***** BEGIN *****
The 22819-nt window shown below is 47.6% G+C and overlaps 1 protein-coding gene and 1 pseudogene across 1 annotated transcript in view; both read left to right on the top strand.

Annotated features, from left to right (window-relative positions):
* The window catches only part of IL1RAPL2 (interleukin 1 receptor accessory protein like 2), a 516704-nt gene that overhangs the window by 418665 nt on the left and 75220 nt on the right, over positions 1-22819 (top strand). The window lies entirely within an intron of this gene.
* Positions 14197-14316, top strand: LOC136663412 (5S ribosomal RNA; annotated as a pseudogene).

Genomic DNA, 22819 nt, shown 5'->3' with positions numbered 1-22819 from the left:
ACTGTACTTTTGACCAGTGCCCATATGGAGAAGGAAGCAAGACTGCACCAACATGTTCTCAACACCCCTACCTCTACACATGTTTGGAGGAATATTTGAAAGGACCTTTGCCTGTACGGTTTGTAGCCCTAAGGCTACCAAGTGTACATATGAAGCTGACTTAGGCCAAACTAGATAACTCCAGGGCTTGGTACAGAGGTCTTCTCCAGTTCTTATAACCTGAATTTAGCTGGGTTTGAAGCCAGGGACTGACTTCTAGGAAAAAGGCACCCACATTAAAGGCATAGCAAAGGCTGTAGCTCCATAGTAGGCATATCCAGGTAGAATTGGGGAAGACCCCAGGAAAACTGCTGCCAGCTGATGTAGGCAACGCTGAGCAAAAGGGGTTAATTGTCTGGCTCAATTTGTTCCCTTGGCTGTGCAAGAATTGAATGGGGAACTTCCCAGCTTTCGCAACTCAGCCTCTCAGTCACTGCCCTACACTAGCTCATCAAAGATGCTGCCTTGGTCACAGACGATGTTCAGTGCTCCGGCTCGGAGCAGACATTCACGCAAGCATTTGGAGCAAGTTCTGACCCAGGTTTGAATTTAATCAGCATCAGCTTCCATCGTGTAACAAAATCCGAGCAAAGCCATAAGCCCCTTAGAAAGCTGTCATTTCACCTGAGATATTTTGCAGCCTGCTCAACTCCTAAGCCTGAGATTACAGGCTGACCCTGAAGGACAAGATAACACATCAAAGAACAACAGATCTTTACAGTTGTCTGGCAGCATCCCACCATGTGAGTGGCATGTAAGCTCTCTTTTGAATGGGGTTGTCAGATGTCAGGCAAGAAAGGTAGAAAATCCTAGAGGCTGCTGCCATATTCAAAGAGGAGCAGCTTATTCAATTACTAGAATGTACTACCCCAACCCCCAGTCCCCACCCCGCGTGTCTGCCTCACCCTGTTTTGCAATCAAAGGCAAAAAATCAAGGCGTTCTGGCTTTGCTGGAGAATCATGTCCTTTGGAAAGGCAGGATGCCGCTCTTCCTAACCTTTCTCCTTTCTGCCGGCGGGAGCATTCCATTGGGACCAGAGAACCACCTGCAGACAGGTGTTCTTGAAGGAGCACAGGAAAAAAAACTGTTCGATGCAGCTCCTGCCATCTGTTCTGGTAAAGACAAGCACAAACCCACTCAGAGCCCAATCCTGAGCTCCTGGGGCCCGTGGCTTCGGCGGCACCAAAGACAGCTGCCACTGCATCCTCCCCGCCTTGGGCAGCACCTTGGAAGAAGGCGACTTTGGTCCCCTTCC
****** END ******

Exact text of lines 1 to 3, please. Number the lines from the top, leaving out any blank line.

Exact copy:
The 22819-nt window shown below is 47.6% G+C and overlaps 1 protein-coding gene and 1 pseudogene across 1 annotated transcript in view; both read left to right on the top strand.

Annotated features, from left to right (window-relative positions):
* The window catches only part of IL1RAPL2 (interleukin 1 receptor accessory protein like 2), a 516704-nt gene that overhangs the window by 418665 nt on the left and 75220 nt on the right, over positions 1-22819 (top strand). The window lies entirely within an intron of this gene.